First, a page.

14 September 2016

Coober PedyThe turnover of food and beverage products from community stores in remote Indigenous communities (RICs) is an excellent indicator of dietary intake estimates of populations in remote communities.

Research undertaken by UniSA health experts Dr Tom Wycherley and Professor Kerin O’Dea indicates that 98% of food and beverages consumed in RICs is measured by turnover from community stores relative to other sources such as take-away and Aged Care services.

Professor O’Dea says that community stores are recognised as the primary vendors of food and beverage turnover in RICs, but whether that turnover was sufficient to estimate community-level dietary intake, had not been previously established.

“The results indicate that combined stores contributed 98.1% of total food and beverage turnover quantity and 98.6% of expenditure, with dietary intake estimates for energy and macronutrients almost entirely provided by store-derived food and beverages,” Professor O’Dea says.

“It is possible therefore to look at the turnover of a community store to get an estimate of the dietary intake of those living in remote communities.

“Unlike in a city, where there is a multiple choice of food and beverage outlets and where healthy food and drink products are usually cheaper – due to cost of transportation and demand - in remote communities there is less choice and higher costs associated with products on offer.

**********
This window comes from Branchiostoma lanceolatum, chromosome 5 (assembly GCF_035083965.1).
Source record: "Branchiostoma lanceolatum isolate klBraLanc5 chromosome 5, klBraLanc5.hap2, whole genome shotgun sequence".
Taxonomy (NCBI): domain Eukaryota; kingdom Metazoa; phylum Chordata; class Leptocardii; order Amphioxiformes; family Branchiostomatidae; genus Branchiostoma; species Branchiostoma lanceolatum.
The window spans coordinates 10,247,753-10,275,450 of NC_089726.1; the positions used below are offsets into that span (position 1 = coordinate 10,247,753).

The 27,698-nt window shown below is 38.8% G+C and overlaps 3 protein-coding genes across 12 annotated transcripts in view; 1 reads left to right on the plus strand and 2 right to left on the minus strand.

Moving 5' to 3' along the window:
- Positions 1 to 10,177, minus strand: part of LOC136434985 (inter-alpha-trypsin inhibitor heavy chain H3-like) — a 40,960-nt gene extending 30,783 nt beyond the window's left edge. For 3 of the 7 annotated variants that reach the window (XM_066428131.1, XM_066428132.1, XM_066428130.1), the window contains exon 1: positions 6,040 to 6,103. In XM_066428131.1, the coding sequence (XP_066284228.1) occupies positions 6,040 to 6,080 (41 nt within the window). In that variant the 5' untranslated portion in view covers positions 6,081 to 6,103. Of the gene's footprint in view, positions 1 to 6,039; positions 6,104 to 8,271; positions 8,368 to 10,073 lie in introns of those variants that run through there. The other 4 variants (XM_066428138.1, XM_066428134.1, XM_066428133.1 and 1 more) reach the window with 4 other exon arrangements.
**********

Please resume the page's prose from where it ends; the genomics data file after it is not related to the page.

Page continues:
“As a driver therefore, the community store - through the products that it provides and the price they are being sold for – influences the dietary intake, and subsequent health of those living in remote communities.

“Non-store providers still play an important role in ensuring the proportionally small sub-set of vulnerable individuals within the community receive quality food (e.g. Aged Care program meals for the elderly, and provision of breakfast for school students).”

The study results provide evidence to greatly improve the efficiency of acquiring dietary intake estimates for RICs, that can be used by researchers, policy makers and community stakeholders.

 Further information

Contact Kerin O’Dea 8 830 21446 email Kerin.O'Dea@unisa.edu.au

 Media contact: Will Venn mobile: 0401 366054 email: will.venn@unisa.edu.au

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